Many Cloud services are accessed using simple REST Web Services interfaces. These are commonly called "APIs", since they are similar in concept to the more heavyweight C++ or Java APIs used by programmers, though they are much easier to leverage from a Web page or from a mobile phone, hence their increasing ubiquity. "API Keys" are used to access these services. These are similar in some ways to passwords. They allow organizations to access the Cloud Provider. For example, if an organization is using a SaaS offering, it will often be provided with an API Keys. The protection of these keys is very important.
Consider the example of Google Apps. If an organization wishes to enable single sign-on to their Google Apps (so that their users can access their email without having to log in a second time) then this access is via API Keys. If these keys were to be stolen, then an attacker would have access to the email of every person in that organization.
The casual use and sharing of API keys is an accident waiting to happen. Protection of API Keys can be performed by encrypting them when they are stored on the file system, or by storing them within a Hardware Security Module (HSM).
Conclusion: Homemade or Off-the-shelf?
When implementing a security framework to address these challenges, the CSO is faced with a buy vs. build option. They could engage developers to put together open source components to build Cloud Service Broker-like functionality from scratch. This approach creates the runtime components of a broker, such as routing to a particular Cloud Service Provider. However, other components of the solution, such as reporting and an audit trail, may not be present. An off-the-shelf Cloud Service Broker product will provide these extra features as standard and should also provide support for all the relevant WS-Security standards at a minimum.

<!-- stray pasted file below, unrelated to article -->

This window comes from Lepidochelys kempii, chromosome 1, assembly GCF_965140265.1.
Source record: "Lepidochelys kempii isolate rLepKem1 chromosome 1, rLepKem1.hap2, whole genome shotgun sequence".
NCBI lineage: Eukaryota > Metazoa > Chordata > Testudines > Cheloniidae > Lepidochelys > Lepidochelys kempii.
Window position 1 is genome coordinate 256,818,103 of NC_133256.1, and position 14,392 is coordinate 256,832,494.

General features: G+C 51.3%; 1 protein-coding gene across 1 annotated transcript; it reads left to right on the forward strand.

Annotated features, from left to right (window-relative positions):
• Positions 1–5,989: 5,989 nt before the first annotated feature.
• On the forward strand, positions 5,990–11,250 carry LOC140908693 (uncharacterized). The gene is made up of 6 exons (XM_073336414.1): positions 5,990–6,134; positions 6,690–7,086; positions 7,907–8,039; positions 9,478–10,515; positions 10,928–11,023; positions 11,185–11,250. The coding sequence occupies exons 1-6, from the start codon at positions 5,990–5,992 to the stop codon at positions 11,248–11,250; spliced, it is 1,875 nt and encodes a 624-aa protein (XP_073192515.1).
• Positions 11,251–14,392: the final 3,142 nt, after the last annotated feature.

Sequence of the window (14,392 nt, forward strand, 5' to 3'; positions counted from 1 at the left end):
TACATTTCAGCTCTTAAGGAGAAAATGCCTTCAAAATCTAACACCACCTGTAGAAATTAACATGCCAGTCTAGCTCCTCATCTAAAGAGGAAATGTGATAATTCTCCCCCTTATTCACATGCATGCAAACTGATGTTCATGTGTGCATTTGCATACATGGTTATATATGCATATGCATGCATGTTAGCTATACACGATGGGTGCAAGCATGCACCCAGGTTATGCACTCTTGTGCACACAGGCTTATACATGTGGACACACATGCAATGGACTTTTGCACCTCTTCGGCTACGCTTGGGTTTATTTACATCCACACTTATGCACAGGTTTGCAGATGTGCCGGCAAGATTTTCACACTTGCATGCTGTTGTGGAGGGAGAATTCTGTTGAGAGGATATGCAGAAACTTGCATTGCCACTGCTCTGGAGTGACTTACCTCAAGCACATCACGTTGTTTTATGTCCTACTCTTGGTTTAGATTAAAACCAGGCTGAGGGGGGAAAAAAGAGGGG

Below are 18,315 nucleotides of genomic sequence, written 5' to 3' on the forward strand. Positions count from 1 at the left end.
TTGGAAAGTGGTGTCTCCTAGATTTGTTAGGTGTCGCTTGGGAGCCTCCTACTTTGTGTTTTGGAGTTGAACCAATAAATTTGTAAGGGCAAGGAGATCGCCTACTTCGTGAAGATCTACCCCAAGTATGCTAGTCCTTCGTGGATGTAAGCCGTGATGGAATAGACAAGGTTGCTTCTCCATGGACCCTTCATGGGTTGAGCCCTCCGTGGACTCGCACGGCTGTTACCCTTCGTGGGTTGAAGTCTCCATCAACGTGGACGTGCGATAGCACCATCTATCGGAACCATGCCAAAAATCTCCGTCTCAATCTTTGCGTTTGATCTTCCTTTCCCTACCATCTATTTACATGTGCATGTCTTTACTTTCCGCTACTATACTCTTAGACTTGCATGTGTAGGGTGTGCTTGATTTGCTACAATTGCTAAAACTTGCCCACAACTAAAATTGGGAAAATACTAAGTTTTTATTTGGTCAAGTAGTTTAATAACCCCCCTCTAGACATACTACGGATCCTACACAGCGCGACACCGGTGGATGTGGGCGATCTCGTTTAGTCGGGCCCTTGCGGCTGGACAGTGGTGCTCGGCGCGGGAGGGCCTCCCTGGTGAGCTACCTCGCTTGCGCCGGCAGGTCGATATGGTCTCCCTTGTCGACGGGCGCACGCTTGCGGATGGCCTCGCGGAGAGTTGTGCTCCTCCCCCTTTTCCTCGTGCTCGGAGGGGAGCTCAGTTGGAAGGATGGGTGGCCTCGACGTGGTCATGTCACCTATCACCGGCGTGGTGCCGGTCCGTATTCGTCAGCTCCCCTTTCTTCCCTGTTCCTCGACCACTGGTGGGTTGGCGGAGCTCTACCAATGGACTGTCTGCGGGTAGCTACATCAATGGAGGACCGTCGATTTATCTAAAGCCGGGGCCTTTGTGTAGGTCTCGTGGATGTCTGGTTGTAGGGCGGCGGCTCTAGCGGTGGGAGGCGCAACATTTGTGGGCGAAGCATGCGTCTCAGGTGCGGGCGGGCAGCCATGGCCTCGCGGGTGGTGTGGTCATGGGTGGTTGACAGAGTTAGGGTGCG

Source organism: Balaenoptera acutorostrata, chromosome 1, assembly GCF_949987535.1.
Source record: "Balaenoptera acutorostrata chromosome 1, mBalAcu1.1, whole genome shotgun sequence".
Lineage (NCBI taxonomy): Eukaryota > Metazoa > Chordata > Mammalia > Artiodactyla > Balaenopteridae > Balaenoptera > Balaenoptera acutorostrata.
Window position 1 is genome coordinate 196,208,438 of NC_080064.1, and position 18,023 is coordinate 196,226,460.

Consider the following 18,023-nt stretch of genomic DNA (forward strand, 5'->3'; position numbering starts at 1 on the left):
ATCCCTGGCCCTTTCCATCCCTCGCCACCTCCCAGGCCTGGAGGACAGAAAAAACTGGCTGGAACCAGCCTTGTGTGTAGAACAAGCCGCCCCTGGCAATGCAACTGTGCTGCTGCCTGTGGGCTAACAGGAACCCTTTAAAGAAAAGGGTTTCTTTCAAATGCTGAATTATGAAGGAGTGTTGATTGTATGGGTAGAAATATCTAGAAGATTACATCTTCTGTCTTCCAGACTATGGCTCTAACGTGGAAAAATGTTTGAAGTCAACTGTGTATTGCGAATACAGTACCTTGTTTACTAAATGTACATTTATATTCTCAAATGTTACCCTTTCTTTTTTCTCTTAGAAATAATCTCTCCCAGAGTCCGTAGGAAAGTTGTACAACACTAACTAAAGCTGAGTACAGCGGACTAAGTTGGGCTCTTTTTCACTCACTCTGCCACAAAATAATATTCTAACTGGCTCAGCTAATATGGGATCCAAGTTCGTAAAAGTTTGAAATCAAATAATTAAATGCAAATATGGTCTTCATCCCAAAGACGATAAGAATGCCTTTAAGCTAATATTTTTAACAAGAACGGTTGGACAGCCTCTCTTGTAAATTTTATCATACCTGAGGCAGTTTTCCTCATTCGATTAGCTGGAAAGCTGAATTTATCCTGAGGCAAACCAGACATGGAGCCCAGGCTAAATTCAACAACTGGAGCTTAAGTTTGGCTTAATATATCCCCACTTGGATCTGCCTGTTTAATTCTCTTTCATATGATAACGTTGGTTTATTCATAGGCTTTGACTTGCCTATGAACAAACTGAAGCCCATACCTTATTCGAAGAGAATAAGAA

As the Cloud Security Alliance notes in its Security Guidance White Paper. "Cloud Computing isn't necessarily more or less secure than your current environment. As with any new technology, it creates new risks and new opportunities. In some cases moving to the cloud provides an opportunity to re-architect older applications and infrastructure to meet or exceed modern security requirements. At other times the risk of moving sensitive data and applications to an emerging infrastructure might exceed your tolerance." I hope this article provides sufficient data points to guide readers on their journey.